<script type="text/javascript">
      var version;
      if (((version = getFirefoxVersion()) != null &&
           cmp(version, "3.6") >= 0) ||
          ((version = getChromeVersion()) != null &&
           cmp(version, "6.0.472.63") >= 0))
         document.write("<div style='text-align:center'>");
         document.write("<input type='file' id='input'");
         document.write("onchange=\"loadImage(this.files); "+
                        "document.getElementById('input').value = '';\">");
         var WIDTH = 640;
         var HEIGHT = 480;
         document.write("<div style='text-align: center'>");
         document.write("<canvas id='vcanvas' width='"+WIDTH+"' "+
         document.write("<script type='text\/javascript' "+
         document.write("<div style='text-align: center'>");
         document.write("<select id='processor_list' "+
         document.write("<option selected value='undo'>");
         document.write("<option value='ctgs'>");
         document.write("Convert to grayscale");
         document.write("<option value='st'>");
         document.write("Sepia tone");
         if (getFirefoxVersion() != null)
            document.write(" <input type='submit' value='save' "+
      if (((version = getSafariVersion()) != null &&
           cmp(version, "5.0.2") >= 0) ||
          ((version = getOperaVersion()) != null &&
           cmp(version, "10.62") >= 0))
         document.write("<form action='http:\/\/tutortutor.ca\/cgi-bin"+
                        "\/OIP_uf.php' method='post' "+
                        "enctype='multipart\/form-data' "+
                        "style='text-align: center'>");
         document.write("<label for='file'>Filename: <\/label>");
         document.write("<input type='file' name='file' id='file'>");
         document.write("<input type='submit' name='submit' "+
         document.write("<div style='text-align: center'>");
         document.write("Your browser cannot properly execute this "+
                        "HTML5 application.");


OIP.html includes the BrowserDetect.js JavaScript library that I presented in Part 1 of this series. This HTML file's small script subsequently calls most of this library's functions to verify that the current browser is capable of supporting the application's HTML5 features.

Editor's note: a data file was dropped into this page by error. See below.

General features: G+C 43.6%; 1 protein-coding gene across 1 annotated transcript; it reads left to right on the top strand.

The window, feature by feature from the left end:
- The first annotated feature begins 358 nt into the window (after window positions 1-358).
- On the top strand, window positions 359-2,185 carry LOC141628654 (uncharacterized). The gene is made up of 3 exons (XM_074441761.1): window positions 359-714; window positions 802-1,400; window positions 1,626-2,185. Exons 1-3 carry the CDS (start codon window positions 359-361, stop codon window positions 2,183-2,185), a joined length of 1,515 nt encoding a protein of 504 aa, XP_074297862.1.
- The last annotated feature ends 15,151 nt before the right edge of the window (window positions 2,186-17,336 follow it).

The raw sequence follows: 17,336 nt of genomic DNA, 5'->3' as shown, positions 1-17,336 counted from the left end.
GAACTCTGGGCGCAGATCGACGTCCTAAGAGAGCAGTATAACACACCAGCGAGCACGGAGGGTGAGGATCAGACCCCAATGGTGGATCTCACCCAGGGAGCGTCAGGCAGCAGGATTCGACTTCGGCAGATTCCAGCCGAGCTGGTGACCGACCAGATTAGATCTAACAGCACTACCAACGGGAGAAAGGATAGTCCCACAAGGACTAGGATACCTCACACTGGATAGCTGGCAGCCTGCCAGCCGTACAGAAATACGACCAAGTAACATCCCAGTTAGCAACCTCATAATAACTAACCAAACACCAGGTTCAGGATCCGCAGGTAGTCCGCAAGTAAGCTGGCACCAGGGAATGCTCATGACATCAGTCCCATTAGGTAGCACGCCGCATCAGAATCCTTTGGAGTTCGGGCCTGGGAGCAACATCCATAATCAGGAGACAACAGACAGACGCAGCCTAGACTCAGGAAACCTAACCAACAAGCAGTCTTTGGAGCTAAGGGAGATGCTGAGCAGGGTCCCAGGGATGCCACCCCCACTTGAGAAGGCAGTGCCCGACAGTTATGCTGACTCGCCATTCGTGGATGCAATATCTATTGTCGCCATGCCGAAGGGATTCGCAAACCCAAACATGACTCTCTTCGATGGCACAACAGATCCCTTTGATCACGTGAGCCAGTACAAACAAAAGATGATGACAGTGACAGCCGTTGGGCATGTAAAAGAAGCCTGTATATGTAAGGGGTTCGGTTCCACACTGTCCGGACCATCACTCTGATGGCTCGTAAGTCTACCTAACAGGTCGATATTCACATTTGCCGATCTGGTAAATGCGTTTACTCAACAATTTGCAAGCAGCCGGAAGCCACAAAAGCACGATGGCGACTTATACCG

If the current browser is a recent version of Firefox or Chrome, the script writes the HTML for specifying the canvas element and including OIP.js's source code.

The <input> tag that precedes the canvas element is used to load an image. Loading takes place via the loadImage(this.files) call in this tag's onchange handler.

loadImage(this.files) is followed by document.getElementById('input').value = '' to clear the selected file. Before implementing undo, I used this assignment to force Firefox to reload an image when asked to do so after processing the image.

If the current browser is Opera or Safari, the script writes alternate HTML that describes a file-upload form. The HTML doesn’t also describe a canvas because that task is taken care of by a PHP script.

The file-upload form works with the PHP script located in OIP_uf.php to assist with a file upload. This form includes a pair of necessary items for uploading a file to this script:

  • The <form> tag’s enctype='multipart/form-data' attribute identifies the content type to use when submitting the form. multipart/form-data indicates that the form requires binary data to be uploaded.
  • The <input> tag’s type='file' attribute indicates that the input is to be processed as a file—a browse button appears next to the input field when the form is displayed in a browser.

OIP.js contains the core of this application. This file's JavaScript code consists of several global variables and functions, and a little bit of inline code. Listing 2 presents the contents of this JavaScript file.

Listing 2—OIP.js

// OIP.js
// Obtain viewer canvas object and its context.
var vcanvas = document.getElementById("vcanvas");
var vcontext = vcanvas.getContext('2d');
// Render a solid black viewer canvas -- black is the default fill.
vcontext.fillRect(0, 0, WIDTH, HEIGHT);
// Create original image canvas object and obtain its context.
var oicanvas = document.createElement("canvas");
var oicontext = oicanvas.getContext('2d');
// Create processed image canvas object and obtain its context.
var picanvas = document.createElement("canvas");
var picontext = picanvas.getContext('2d');
var image = new Image();
var dragging;
var dragox;
var dragoy;
var dragdx;
var dragdy;
var prevdragdx;
var prevdragdy;
// Load selected image from first entry in files sequence. When the image is
// loaded, handleReaderLoadEnd() is called to assign the image src to
// image.src. This ultimately results in the function assigned to image.onload
// executing, which initializes variables for performing picture movement on
// the viewer canvas, and renders the loaded image on the original image,
// processed image, and viewer canvases.
function loadImage(files)
   vcanvas.onmousemove = null;
   vcanvas.onmousedown = null;
   vcanvas.onmouseup = null;
   if (getSafariVersion() == null && getOperaVersion() == null)
      var file = document.getElementById('input').files[0];
      var reader = new FileReader();
      reader.onloadend = handleReaderLoadEnd;
      image.src = filepath;
   image.onload = function()
      if (typeof(filename) != "undefined")